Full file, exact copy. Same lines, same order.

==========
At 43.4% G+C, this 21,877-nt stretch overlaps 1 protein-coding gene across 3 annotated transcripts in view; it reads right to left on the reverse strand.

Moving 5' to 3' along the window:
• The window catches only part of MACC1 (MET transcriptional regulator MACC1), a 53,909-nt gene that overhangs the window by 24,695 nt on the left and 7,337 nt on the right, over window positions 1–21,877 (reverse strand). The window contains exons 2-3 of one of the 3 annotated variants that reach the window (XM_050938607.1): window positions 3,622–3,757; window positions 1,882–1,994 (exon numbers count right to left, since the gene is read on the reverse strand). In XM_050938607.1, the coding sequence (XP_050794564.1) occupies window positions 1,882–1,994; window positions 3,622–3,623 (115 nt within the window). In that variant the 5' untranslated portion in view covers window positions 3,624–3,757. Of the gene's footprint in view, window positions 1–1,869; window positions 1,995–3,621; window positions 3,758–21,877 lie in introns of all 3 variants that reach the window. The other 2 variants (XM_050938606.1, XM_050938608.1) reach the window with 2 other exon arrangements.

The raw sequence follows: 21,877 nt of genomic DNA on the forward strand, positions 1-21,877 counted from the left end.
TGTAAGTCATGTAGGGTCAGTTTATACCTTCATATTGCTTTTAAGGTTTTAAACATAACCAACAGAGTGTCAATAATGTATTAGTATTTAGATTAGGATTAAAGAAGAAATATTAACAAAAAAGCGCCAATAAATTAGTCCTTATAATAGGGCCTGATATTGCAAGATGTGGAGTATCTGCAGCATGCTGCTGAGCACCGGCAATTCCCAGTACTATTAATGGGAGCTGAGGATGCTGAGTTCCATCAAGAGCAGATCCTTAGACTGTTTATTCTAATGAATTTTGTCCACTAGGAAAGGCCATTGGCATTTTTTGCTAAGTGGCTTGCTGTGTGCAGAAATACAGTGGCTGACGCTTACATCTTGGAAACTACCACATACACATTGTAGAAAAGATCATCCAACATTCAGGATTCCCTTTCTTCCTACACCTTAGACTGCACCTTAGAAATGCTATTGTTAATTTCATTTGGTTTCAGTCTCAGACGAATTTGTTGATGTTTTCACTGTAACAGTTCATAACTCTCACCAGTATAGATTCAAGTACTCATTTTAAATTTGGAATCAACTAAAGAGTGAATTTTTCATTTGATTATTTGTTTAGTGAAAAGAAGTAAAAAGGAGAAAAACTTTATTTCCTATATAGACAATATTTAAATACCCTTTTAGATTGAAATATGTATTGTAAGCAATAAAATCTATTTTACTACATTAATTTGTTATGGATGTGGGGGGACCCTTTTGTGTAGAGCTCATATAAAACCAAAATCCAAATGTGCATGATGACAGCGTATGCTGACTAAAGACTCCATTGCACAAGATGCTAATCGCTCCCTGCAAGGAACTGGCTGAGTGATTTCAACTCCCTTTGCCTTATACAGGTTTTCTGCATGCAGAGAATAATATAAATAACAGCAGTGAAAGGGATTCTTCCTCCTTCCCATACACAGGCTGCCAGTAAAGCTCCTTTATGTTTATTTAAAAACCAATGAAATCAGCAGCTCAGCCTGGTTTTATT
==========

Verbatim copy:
At 43.4% G+C, this 21,877-nt stretch overlaps 1 protein-coding gene across 3 annotated transcripts in view; it reads right to left on the reverse strand.

Moving 5' to 3' along the window:
• The window catches only part of MACC1 (MET transcriptional regulator MACC1), a 53,909-nt gene that overhangs the window by 24,695 nt on the left and 7,337 nt on the right, over window positions 1–21,877 (reverse strand). The window contains exons 2-3 of one of the 3 annotated variants that reach the window (XM_050938607.1): window positions 3,622–3,757; window positions 1,882–1,994 (exon numbers count right to left, since the gene is read on the reverse strand). In XM_050938607.1, the coding sequence (XP_050794564.1) occupies window positions 1,882–1,994; window positions 3,622–3,623 (115 nt within the window). In that variant the 5' untranslated portion in view covers window positions 3,624–3,757. Of the gene's footprint in view, window positions 1–1,869; window positions 1,995–3,621; window positions 3,758–21,877 lie in introns of all 3 variants that reach the window. The other 2 variants (XM_050938606.1, XM_050938608.1) reach the window with 2 other exon arrangements.

The raw sequence follows: 21,877 nt of genomic DNA on the forward strand, positions 1-21,877 counted from the left end.
TGTAAGTCATGTAGGGTCAGTTTATACCTTCATATTGCTTTTAAGGTTTTAAACATAACCAACAGAGTGTCAATAATGTATTAGTATTTAGATTAGGATTAAAGAAGAAATATTAACAAAAAAGCGCCAATAAATTAGTCCTTATAATAGGGCCTGATATTGCAAGATGTGGAGTATCTGCAGCATGCTGCTGAGCACCGGCAATTCCCAGTACTATTAATGGGAGCTGAGGATGCTGAGTTCCATCAAGAGCAGATCCTTAGACTGTTTATTCTAATGAATTTTGTCCACTAGGAAAGGCCATTGGCATTTTTTGCTAAGTGGCTTGCTGTGTGCAGAAATACAGTGGCTGACGCTTACATCTTGGAAACTACCACATACACATTGTAGAAAAGATCATCCAACATTCAGGATTCCCTTTCTTCCTACACCTTAGACTGCACCTTAGAAATGCTATTGTTAATTTCATTTGGTTTCAGTCTCAGACGAATTTGTTGATGTTTTCACTGTAACAGTTCATAACTCTCACCAGTATAGATTCAAGTACTCATTTTAAATTTGGAATCAACTAAAGAGTGAATTTTTCATTTGATTATTTGTTTAGTGAAAAGAAGTAAAAAGGAGAAAAACTTTATTTCCTATATAGACAATATTTAAATACCCTTTTAGATTGAAATATGTATTGTAAGCAATAAAATCTATTTTACTACATTAATTTGTTATGGATGTGGGGGGACCCTTTTGTGTAGAGCTCATATAAAACCAAAATCCAAATGTGCATGATGACAGCGTATGCTGACTAAAGACTCCATTGCACAAGATGCTAATCGCTCCCTGCAAGGAACTGGCTGAGTGATTTCAACTCCCTTTGCCTTATACAGGTTTTCTGCATGCAGAGAATAATATAAATAACAGCAGTGAAAGGGATTCTTCCTCCTTCCCATACACAGGCTGCCAGTAAAGCTCCTTTATGTTTATTTAAAAACCAATGAAATCAGCAGCTCAGCCTGGTTTTATT